Improving customer acquisition, customer retention and conversion with Local Search as a Service
There’s no doubt about it: localisation is well and truly on its way to becoming a central part of our everyday lives. The Local Search as a Service (LSaaS) platform helps businesses identify new customers at the local level, linking physical points of sale and the location of nearby potential customers. For retailers with a significant online and in-store presence, LSaaS generates additional traffic via user recommendations, improving conversion rates and encouraging customers to begin the purchasing journey.
Localisation data: where supply meets demand
When looking to improve brand visibility – particularly search engine rankings – it’s essential to make sure your business is referenced on Google, Bing, Yahoo!, Waze, etc., while guaranteeing key information regarding trading name, opening hours, and contact details is kept up to date. It’s equally important to provide accurate information about address changes, including store openings and closings or moves.
A few notable exceptions:
- Fewer boutiques as a result of increased franchises (where information may be administered by a third-party/franchiser)
- In-store presence in department stores or other multi-brand stores (information subject to change and/or outside the parent brand’s control)
The solution for increasing or maintaining online visibility while optimizing presence management? Centralizing localisation data (e.g. restaurants, agencies, points of sale) before synchronising with Google My Business, a move that will significantly improve local referencing and thereby increase traffic. Not only do local searches make up an impressive 25% of all searches, over half of these searches subsequently result in a purchase. It’s therefore crucial that brands begin to master the possibilities of Local Search.
Localisation data: putting the customer and the retailer on the same page
Currently, the Store Locator widget can usually be found on every page viewed by the customer, encouraging them to visit the nearest point of sale to finalise or collect their order. Some B2C stores explicitly ask online visitors to share their location in order to localise them more effectively. This encouragement of the Web-to-Store approach has numerous significant benefits:
- The brand’s point-of-sale network is clearly displayed to potential customers seeking a product or service. As a secondary benefit, the brand is brought closer to its customer base, as highlighting physical points of sale at the local or regional level increases perceived proximity.
- The customer is reassured that they’ll find a point of sale nearby. In 2015, 90% of Millennial Americans still intended on visiting in-store when making a purchase.
- The customer can also visit in-store to receive advice or further information about a product or service. This 2016 IPSOS study (in French) found that over half of French shoppers attached significant importance to where they made their purchase – making location an important factor in determining and influencing their shopping habits.
- Finally, the most important benefit for your business: more in-store visits = more potential in-store sales!
Localisation data: bringing out the best both in customer and retailer
The travel industry is an excellent example of how localisation can work to significantly improve the overall customer experience, despite obvious problems of distance, shipping and transport, and cultural or linguistic differences. When UX is optimized in this way (via accurate, high-quality information; personalized or adapted offers and promotions), the customer is more likely to trust the retailer with respect to subsequent services, including those with high added value:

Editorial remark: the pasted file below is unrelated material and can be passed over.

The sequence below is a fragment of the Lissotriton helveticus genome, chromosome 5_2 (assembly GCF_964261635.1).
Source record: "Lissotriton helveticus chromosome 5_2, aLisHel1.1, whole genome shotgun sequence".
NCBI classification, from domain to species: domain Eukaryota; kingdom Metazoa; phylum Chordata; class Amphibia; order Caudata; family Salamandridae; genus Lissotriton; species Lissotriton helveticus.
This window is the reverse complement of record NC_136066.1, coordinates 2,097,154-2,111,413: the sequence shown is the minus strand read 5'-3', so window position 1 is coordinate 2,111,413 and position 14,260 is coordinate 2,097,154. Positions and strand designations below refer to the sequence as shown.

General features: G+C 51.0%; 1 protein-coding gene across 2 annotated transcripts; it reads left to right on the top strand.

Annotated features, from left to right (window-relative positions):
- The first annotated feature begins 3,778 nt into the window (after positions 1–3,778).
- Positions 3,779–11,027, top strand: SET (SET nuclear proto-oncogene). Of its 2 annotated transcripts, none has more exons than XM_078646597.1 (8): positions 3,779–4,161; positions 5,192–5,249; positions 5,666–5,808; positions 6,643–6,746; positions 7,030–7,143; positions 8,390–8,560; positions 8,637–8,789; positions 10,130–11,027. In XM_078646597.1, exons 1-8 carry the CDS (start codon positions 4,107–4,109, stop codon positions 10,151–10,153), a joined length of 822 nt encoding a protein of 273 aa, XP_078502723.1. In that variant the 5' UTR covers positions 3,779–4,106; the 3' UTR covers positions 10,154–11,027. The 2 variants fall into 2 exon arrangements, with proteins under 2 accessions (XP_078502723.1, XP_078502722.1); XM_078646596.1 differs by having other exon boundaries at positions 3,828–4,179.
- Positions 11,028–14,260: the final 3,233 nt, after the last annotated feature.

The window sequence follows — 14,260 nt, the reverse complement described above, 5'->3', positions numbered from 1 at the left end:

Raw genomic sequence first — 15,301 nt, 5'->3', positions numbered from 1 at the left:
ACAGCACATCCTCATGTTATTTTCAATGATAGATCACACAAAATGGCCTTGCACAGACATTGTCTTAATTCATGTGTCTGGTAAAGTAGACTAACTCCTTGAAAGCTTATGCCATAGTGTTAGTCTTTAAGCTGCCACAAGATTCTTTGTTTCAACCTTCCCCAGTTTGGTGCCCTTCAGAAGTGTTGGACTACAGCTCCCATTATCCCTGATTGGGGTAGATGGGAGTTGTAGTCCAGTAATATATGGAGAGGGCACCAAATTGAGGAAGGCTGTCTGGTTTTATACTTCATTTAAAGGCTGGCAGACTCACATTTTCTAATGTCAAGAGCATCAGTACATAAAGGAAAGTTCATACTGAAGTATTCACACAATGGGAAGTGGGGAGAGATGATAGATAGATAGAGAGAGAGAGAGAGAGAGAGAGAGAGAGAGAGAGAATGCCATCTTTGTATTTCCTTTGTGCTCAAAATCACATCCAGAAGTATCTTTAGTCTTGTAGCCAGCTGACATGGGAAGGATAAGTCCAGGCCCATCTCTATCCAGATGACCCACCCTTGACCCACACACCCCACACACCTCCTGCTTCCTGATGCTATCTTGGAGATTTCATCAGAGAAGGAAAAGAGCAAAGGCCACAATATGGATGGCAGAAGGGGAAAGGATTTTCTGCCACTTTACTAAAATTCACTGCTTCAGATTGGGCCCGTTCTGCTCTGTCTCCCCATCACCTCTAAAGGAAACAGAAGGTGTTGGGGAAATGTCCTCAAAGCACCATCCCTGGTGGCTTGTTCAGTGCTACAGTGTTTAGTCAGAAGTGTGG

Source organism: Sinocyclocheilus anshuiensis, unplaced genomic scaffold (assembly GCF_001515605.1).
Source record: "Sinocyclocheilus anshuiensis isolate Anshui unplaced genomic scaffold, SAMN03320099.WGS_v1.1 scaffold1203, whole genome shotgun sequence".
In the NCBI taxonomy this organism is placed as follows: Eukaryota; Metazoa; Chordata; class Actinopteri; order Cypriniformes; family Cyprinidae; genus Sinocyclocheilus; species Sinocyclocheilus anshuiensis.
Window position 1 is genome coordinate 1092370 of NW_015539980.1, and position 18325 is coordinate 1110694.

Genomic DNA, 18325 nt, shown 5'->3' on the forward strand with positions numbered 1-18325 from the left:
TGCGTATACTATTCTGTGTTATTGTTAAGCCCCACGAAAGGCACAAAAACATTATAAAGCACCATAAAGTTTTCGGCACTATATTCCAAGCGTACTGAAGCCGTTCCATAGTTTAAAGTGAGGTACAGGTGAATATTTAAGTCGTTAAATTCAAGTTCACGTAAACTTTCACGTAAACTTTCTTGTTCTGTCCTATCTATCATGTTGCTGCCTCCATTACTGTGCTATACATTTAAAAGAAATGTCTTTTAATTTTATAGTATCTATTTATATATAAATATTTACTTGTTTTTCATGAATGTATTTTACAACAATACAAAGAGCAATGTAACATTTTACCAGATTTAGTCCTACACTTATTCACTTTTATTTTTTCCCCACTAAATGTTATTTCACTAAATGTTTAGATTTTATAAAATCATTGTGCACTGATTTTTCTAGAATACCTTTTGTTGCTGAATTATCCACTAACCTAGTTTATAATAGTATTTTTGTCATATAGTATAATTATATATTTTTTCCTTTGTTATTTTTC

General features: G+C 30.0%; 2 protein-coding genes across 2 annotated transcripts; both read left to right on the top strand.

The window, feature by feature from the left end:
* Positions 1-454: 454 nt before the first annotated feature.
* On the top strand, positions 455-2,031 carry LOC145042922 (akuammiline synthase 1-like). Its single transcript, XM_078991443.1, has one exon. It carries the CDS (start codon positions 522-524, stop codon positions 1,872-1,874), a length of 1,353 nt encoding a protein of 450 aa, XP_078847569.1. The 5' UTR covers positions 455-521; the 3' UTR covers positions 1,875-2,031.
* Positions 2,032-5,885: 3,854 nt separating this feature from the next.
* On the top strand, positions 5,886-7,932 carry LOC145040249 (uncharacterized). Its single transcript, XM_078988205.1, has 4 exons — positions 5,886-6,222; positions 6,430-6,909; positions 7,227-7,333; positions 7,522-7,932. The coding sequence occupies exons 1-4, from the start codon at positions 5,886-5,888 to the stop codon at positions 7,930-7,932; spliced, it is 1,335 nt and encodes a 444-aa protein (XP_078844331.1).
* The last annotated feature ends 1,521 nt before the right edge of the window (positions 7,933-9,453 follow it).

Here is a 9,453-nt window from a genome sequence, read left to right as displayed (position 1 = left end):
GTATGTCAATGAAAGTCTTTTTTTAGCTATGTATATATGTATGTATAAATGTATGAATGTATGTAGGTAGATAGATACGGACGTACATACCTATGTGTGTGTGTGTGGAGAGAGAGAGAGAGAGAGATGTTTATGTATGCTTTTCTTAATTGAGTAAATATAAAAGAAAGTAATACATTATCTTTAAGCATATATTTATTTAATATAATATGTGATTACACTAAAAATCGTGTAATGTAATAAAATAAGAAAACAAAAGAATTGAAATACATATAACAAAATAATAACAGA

- Real-time updates relating to order status, including delays, technical problems, transportation issues at point of departure or arrival (train stations, airports). This is particularly important in today’s digital age, where near-instantaneous information sharing can significantly influence brand perception.
- Welcoming customers upon arrival with personalised services planned ahead of time, including baggage handling, taxi or other transport reservations, automatic check-in, room service
- Offering customers practical information for added peace of mind (hotel, restaurant, pharmacy, local laundry services, etc.)
- Transmitting relevant information to help establish a personalised ‘travelling profile’, based on customer habits and behaviour (usual destinations, travelling frequency, special requests or preferences, etc.)
Similar to the the travel and hospitality industry, today’s leading e-retailers are seeking ever-stronger links with their customers, encourage brand loyalty and building a relationship that will last for years to come. Not only will boosting customer loyalty help to generate future revenue for your business, it’ll also cut costs, given that retaining existing customers is less costly than recruiting new or potential prospects. In other words: building customer loyalty pays off!
When effectively integrated into the world of online retail, localisation ticks all the boxes when it comes to marketing’s three commandments: build awareness, create desire, and incite to buy. Localisation targets potential customers within a clearly defined perimeter, offers precise, up-to-date information on nearby points of sale and proposes tailored, relevant promotions and offers adapted to the customer’s individual circumstances. The more leading online retailers become familiar with the key issues facing e-commerce today – namely customer acquisition and conversion -, the more important customer retention becomes when looking to keep an edge on competitors.